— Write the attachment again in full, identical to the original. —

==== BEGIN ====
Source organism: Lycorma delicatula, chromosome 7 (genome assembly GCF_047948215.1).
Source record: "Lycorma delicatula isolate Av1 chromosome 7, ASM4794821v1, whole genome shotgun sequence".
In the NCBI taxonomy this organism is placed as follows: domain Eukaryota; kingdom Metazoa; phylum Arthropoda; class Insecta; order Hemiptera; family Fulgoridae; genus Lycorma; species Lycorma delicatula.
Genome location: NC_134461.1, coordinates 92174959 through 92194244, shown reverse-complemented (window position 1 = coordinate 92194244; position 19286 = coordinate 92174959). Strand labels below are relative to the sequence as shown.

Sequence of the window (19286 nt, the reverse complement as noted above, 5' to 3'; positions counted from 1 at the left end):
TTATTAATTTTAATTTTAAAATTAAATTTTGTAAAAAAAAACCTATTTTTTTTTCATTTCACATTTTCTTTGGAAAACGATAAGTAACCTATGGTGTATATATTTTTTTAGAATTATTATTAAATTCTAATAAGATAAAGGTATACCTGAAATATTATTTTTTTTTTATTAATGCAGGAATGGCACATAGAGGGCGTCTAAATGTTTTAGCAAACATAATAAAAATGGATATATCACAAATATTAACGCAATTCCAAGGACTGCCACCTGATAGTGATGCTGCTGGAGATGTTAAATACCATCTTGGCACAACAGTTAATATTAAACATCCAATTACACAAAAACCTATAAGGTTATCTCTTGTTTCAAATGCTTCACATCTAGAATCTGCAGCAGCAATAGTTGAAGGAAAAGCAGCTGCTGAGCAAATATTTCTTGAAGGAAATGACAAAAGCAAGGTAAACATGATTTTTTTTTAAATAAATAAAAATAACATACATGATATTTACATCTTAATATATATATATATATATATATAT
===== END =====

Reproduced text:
Source organism: Lycorma delicatula, chromosome 7 (genome assembly GCF_047948215.1).
Source record: "Lycorma delicatula isolate Av1 chromosome 7, ASM4794821v1, whole genome shotgun sequence".
In the NCBI taxonomy this organism is placed as follows: domain Eukaryota; kingdom Metazoa; phylum Arthropoda; class Insecta; order Hemiptera; family Fulgoridae; genus Lycorma; species Lycorma delicatula.
Genome location: NC_134461.1, coordinates 92174959 through 92194244, shown reverse-complemented (window position 1 = coordinate 92194244; position 19286 = coordinate 92174959). Strand labels below are relative to the sequence as shown.

Sequence of the window (19286 nt, the reverse complement as noted above, 5' to 3'; positions counted from 1 at the left end):
TTATTAATTTTAATTTTAAAATTAAATTTTGTAAAAAAAAACCTATTTTTTTTTCATTTCACATTTTCTTTGGAAAACGATAAGTAACCTATGGTGTATATATTTTTTTAGAATTATTATTAAATTCTAATAAGATAAAGGTATACCTGAAATATTATTTTTTTTTTATTAATGCAGGAATGGCACATAGAGGGCGTCTAAATGTTTTAGCAAACATAATAAAAATGGATATATCACAAATATTAACGCAATTCCAAGGACTGCCACCTGATAGTGATGCTGCTGGAGATGTTAAATACCATCTTGGCACAACAGTTAATATTAAACATCCAATTACACAAAAACCTATAAGGTTATCTCTTGTTTCAAATGCTTCACATCTAGAATCTGCAGCAGCAATAGTTGAAGGAAAAGCAGCTGCTGAGCAAATATTTCTTGAAGGAAATGACAAAAGCAAGGTAAACATGATTTTTTTTTAAATAAATAAAAATAACATACATGATATTTACATCTTAATATATATATATATATATATATAT